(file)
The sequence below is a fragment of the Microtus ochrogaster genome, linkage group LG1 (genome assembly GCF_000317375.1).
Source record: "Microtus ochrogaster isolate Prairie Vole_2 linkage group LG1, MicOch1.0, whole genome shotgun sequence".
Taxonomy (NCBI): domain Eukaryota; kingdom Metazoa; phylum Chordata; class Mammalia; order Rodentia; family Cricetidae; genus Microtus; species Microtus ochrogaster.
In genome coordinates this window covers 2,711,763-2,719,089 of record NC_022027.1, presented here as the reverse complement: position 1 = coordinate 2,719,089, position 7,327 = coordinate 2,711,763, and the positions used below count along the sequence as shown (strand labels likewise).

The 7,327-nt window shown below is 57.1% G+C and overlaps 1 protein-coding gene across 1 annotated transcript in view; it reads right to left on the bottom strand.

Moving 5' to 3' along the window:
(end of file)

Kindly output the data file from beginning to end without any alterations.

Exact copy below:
The sequence below is a fragment of the Microtus ochrogaster genome, linkage group LG1 (genome assembly GCF_000317375.1).
Source record: "Microtus ochrogaster isolate Prairie Vole_2 linkage group LG1, MicOch1.0, whole genome shotgun sequence".
Taxonomy (NCBI): domain Eukaryota; kingdom Metazoa; phylum Chordata; class Mammalia; order Rodentia; family Cricetidae; genus Microtus; species Microtus ochrogaster.
In genome coordinates this window covers 2,711,763-2,719,089 of record NC_022027.1, presented here as the reverse complement: position 1 = coordinate 2,719,089, position 7,327 = coordinate 2,711,763, and the positions used below count along the sequence as shown (strand labels likewise).

The 7,327-nt window shown below is 57.1% G+C and overlaps 1 protein-coding gene across 1 annotated transcript in view; it reads right to left on the bottom strand.

Moving 5' to 3' along the window: